# Symmetric matrix eigenvalues

Let $A$ be an $n\times n$ matrix, with $A_{ij}=i+j$. Find the eigenvalues of $A$. A student that I tutored asked me this question, and beyond working out that there are 2 nonzero eigenvalues $a+\sqrt{b}$ and $a-\sqrt{b}$ and $0$ with multiplicity $n-2$, I’m at a bit of a loss.

#### Solutions Collecting From Web of "Symmetric matrix eigenvalues"

Let $u=(1,1,\ldots,1)^T$ and $v=(1,2,\ldots,n)^T$. Then $A=uv^T+vu^T$. As $u$ is not parallel to $v$ and they are nonzero vectors, $A$ has rank 2 and every eigenvector for a nonzero eigenvalue $\lambda$ must lie in the span of $u$ and $v$. Let $(\lambda,\,pu+qv)$ be such an eigenpair. Then
$$\lambda(pu+qv)=(uv^T+vu^T)(pu+qv)=u[v^T(pu+qv]+v[u^T(pu+qv)].$$
Since $u$ and $v$ are linearly independent, by comparing coefficients on both sides, we get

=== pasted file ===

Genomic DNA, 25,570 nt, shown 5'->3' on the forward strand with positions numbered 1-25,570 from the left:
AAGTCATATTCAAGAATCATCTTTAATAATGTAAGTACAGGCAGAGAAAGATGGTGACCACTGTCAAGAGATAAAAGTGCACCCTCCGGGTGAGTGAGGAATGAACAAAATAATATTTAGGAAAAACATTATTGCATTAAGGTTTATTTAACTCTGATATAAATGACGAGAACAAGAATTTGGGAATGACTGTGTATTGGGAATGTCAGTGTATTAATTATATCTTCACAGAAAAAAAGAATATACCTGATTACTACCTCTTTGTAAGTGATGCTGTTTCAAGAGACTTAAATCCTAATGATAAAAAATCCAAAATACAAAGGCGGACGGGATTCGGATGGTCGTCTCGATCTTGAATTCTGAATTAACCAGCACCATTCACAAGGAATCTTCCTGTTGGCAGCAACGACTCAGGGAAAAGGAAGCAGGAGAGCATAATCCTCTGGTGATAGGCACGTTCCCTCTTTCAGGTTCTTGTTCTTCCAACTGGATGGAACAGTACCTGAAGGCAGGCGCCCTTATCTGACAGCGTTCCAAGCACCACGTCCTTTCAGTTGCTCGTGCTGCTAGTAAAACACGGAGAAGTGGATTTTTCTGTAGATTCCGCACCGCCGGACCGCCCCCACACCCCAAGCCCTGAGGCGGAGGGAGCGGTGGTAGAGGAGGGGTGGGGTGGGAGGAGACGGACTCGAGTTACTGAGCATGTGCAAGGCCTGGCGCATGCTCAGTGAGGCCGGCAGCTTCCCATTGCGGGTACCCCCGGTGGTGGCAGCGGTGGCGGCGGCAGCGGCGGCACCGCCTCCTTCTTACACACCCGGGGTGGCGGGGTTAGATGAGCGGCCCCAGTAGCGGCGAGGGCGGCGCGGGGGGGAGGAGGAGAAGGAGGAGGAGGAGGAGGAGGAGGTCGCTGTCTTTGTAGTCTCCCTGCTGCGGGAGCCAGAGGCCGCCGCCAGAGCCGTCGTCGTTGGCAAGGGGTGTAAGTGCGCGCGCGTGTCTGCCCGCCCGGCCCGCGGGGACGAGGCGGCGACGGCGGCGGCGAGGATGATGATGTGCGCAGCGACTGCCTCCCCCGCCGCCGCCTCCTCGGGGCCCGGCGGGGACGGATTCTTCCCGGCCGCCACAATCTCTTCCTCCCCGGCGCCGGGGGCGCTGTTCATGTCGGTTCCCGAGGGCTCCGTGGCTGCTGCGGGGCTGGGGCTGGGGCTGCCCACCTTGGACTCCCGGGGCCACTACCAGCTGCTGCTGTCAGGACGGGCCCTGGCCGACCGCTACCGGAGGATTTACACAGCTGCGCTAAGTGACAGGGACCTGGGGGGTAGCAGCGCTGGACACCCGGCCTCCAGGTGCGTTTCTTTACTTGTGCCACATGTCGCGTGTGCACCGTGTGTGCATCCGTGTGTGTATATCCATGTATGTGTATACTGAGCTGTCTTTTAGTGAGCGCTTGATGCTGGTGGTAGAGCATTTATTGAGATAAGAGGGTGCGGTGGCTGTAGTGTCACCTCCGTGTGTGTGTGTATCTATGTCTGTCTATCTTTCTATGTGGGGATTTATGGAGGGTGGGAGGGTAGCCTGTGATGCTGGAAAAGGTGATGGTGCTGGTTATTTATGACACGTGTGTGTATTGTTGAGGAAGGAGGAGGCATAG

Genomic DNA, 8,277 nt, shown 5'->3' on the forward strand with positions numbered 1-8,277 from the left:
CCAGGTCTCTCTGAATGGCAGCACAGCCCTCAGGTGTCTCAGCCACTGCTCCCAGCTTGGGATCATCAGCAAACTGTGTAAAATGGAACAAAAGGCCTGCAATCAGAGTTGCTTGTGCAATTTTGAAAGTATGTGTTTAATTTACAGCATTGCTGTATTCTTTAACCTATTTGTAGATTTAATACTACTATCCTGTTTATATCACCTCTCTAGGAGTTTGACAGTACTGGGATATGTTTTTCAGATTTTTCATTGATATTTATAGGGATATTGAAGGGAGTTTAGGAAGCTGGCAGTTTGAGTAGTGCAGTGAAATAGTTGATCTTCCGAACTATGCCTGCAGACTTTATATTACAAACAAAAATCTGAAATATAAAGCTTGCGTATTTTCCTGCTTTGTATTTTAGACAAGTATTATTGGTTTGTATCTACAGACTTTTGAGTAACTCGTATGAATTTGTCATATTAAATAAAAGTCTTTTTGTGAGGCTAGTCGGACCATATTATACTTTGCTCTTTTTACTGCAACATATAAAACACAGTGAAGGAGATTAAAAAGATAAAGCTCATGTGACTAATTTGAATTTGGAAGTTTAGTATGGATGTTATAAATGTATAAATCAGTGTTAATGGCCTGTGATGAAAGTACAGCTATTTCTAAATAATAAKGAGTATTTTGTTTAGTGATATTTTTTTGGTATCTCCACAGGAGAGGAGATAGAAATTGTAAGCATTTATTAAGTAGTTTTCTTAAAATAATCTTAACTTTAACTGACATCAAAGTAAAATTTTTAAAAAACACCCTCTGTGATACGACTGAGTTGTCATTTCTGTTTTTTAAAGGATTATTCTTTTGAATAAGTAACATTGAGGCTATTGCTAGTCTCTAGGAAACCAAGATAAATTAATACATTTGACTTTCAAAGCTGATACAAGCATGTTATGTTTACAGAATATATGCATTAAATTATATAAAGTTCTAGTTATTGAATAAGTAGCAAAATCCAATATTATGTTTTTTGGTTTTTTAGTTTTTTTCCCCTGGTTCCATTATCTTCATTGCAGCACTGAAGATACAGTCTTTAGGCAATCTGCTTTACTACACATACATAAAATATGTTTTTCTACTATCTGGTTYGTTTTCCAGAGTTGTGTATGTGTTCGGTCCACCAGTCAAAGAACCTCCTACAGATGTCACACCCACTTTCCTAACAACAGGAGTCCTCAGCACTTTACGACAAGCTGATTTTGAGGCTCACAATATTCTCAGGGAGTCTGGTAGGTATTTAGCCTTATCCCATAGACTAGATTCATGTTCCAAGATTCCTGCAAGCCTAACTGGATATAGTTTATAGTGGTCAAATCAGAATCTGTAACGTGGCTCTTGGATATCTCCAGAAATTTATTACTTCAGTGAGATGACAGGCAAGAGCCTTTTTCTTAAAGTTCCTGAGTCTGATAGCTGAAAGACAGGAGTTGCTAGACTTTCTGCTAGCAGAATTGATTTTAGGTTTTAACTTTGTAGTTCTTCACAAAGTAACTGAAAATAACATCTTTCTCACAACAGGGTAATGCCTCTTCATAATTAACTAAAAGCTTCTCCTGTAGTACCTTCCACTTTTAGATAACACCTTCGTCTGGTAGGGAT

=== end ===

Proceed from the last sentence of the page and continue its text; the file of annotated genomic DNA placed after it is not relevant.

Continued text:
$$\lambda\pmatrix{p\\ q}=\underbrace{\pmatrix{v^Tu&v^Tv\\ u^Tu&u^Tv}}_B\pmatrix{p\\ q}.$$
Therefore the nonzero eigenvalues of $A$ are exactly the two eigenvalues of $B$. Since the characteristic polynomial of $B$ is
$$\lambda^2-2(u^Tv)\lambda+[(u^Tv)^2-(u^Tu)(v^Tv)] \equiv (\lambda-u^Tv)^2-(u^Tu)(v^Tv),$$
it follows that
$$\color{red}{\lambda=u^Tv\pm\sqrt{(u^Tu)(v^Tv)}.}$$

In your case, by putting $u=(1,1,\ldots,1)^T$ and $v=(1,2,\ldots,n)^T$, we get
$$\lambda = \frac{n(n+1)}2\pm\sqrt{\frac{n^2(n+1)(2n+1)}6}.$$